The Jew And The Carrot

A Trip to Paris's Best Kosher Butchery

By Claudia Carlin

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Claudia Carlin

Located in the tony 17th Arrondissement, a ten minute walk from the Etoile, in a neighborhood both residential and commercial, Boucherie Levy stands next to a store selling Judaica. While France’s kosher authorities have certified more than two dozen delicatessen and butcher shops in Paris, this is perhaps the most beloved, and with good reason.

By New York deli standards (think Zabar’s), the corner shop is small but inviting thanks to large bay windows, a white tile floor and brightly lit display cases overflowing with fresh meat and take out preparations. Here, you’ll find an array of Jewish comfort food like pickled beef brisket and chopped chicken liver, together with traditional French specialties such as foie gras.

On one side of the shop, I noticed paper thin garnet slices of beef carpaccio for two (10 euros or about $12), on the other, a rosy chunk of braised veal labeled ‘veau à l’os’, that I thought could be mistaken for (God forbid)… ham. Next to that, was another of the shop’s exclusive specialties: foie gras speckled with candied fruit like apricot or figs.

Claudia Carlin

Foie gras, kosher? Despite its Jewish past, it’s often challenging to find kosher renditions. Imported from Hungary, the whole liver is ‘basic casher’, explained the owner Jerry Levy. In order to make sure all traces of blood have been eliminated, it gets covered with salt then scorched with a live flame. While the French consume foie gras mainly during end of year festivities, Levy offers it all year around, a delicacy is priced at about $100 a pound. Of course, individual slices can be indulged for much less…

On a recent Friday morning, Levy and his assistant were busy filling Shabbath dinner orders as customers patiently waited while exchanging a few words with Carole, the cashier and the boss’ elegant wife. Meanwhile, employees ran in and out of the ‘lab’, a back store kitchen where fresh take out dishes are prepared.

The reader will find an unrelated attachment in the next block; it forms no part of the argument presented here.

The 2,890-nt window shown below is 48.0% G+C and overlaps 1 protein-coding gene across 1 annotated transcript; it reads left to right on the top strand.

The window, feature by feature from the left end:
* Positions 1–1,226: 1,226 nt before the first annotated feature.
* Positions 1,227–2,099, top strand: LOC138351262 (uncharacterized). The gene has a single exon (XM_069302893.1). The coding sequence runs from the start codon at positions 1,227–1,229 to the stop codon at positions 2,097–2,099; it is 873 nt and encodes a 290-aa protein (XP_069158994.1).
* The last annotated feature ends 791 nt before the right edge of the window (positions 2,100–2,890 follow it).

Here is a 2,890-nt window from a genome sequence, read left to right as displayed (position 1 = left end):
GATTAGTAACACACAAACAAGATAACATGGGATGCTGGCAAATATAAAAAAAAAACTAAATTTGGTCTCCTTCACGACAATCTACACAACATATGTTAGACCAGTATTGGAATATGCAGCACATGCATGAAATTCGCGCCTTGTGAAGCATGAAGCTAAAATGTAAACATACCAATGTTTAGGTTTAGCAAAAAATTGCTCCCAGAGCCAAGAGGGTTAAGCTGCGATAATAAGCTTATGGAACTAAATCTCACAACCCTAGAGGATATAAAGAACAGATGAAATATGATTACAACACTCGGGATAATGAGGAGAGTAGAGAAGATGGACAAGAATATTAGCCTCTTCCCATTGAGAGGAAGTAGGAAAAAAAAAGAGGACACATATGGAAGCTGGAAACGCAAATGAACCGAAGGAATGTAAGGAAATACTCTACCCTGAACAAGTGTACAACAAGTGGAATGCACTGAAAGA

Creativity and craft propelled Levy into the trade early on. “My best and only teacher [was] my father,” he said. The elder Levy landed in France with the wave of settlers –Jews and other ‘pieds noirs’ — evicted from North Africa starting in 1957. He opened a shop in Vincennes, on the south eastern edge of Paris where he and his son built a loyal customer base for more than two decades. Many of those patrons followed when Jerry, now 48, moved to his new location in 2004.

Jean-Pierre Dahan is one of them. He and his kippa-wearing son were greeted with hugs and kisses on both cheeks by Jerry and Carole. Dahan has been driving in from the suburbs to shop at the boucherie once or twice a month for twenty years. “This is the best kosher shop in Paris. Everything is fresh. I don’t care how much I spend. I buy whatever appeals to me,” he declared with a satisfied grin before walking out with bulging bags.

American expats have also discovered Levy’s specialties. Last Thanksgiving, he sold some 60 turkeys with all the traditional trimmings: “I’m the only shop in Paris selling ready-to-eat kosher turkeys,” he declared in front of a young woman hailing from Texas. She had purchased one of those birds and vouched it was the best she’d tasted.

And in July when Madonna decided to entertain a close group of friends at the select Hotel Crillon on Place de la Concorde, guess whom she called to provide catering. “There were fewer than 20 people but she ordered food for a small army,” remembers Levy with a smile.

When did Levy become Jerry? “My parents loved Jerry Lewis’ films, it made them laugh, that’s how I got my name.” And did Jerry ever dream of going into another profession? “When I happened to mention that, as a youngster, I wanted to become a veterinarian, Maurice, my 11-year-old son, quipped that now, instead of curing animals, I turn them into food.”


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